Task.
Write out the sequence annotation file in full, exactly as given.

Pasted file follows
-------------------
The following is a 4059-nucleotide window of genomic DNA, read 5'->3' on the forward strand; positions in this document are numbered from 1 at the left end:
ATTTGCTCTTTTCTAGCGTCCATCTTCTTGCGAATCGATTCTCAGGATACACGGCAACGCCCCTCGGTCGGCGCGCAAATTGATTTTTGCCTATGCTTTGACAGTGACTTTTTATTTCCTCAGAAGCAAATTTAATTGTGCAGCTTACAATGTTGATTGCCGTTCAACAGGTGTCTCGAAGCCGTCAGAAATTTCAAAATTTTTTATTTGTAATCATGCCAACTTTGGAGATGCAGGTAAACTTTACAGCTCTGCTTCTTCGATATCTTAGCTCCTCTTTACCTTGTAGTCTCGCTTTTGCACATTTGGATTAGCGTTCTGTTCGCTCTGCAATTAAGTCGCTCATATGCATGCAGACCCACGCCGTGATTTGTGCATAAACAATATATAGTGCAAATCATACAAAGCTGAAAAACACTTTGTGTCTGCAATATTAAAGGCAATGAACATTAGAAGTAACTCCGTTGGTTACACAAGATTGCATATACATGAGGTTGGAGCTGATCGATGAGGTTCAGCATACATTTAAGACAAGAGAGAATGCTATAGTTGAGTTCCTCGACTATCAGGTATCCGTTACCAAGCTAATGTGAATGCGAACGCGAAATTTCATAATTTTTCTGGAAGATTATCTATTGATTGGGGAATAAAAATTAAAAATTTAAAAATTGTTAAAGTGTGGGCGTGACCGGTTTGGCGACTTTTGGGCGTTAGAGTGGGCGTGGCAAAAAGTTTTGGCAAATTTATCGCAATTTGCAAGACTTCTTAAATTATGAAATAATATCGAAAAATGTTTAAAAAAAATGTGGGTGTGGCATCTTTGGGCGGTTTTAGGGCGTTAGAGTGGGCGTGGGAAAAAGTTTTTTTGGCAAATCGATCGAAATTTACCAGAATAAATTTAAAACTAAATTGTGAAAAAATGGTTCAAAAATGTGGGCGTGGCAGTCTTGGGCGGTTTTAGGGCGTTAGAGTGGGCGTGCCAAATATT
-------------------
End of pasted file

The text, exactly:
The following is a 4059-nucleotide window of genomic DNA, read 5'->3' on the forward strand; positions in this document are numbered from 1 at the left end:
ATTTGCTCTTTTCTAGCGTCCATCTTCTTGCGAATCGATTCTCAGGATACACGGCAACGCCCCTCGGTCGGCGCGCAAATTGATTTTTGCCTATGCTTTGACAGTGACTTTTTATTTCCTCAGAAGCAAATTTAATTGTGCAGCTTACAATGTTGATTGCCGTTCAACAGGTGTCTCGAAGCCGTCAGAAATTTCAAAATTTTTTATTTGTAATCATGCCAACTTTGGAGATGCAGGTAAACTTTACAGCTCTGCTTCTTCGATATCTTAGCTCCTCTTTACCTTGTAGTCTCGCTTTTGCACATTTGGATTAGCGTTCTGTTCGCTCTGCAATTAAGTCGCTCATATGCATGCAGACCCACGCCGTGATTTGTGCATAAACAATATATAGTGCAAATCATACAAAGCTGAAAAACACTTTGTGTCTGCAATATTAAAGGCAATGAACATTAGAAGTAACTCCGTTGGTTACACAAGATTGCATATACATGAGGTTGGAGCTGATCGATGAGGTTCAGCATACATTTAAGACAAGAGAGAATGCTATAGTTGAGTTCCTCGACTATCAGGTATCCGTTACCAAGCTAATGTGAATGCGAACGCGAAATTTCATAATTTTTCTGGAAGATTATCTATTGATTGGGGAATAAAAATTAAAAATTTAAAAATTGTTAAAGTGTGGGCGTGACCGGTTTGGCGACTTTTGGGCGTTAGAGTGGGCGTGGCAAAAAGTTTTGGCAAATTTATCGCAATTTGCAAGACTTCTTAAATTATGAAATAATATCGAAAAATGTTTAAAAAAAATGTGGGTGTGGCATCTTTGGGCGGTTTTAGGGCGTTAGAGTGGGCGTGGGAAAAAGTTTTTTTGGCAAATCGATCGAAATTTACCAGAATAAATTTAAAACTAAATTGTGAAAAAATGGTTCAAAAATGTGGGCGTGGCAGTCTTGGGCGGTTTTAGGGCGTTAGAGTGGGCGTGCCAAATATT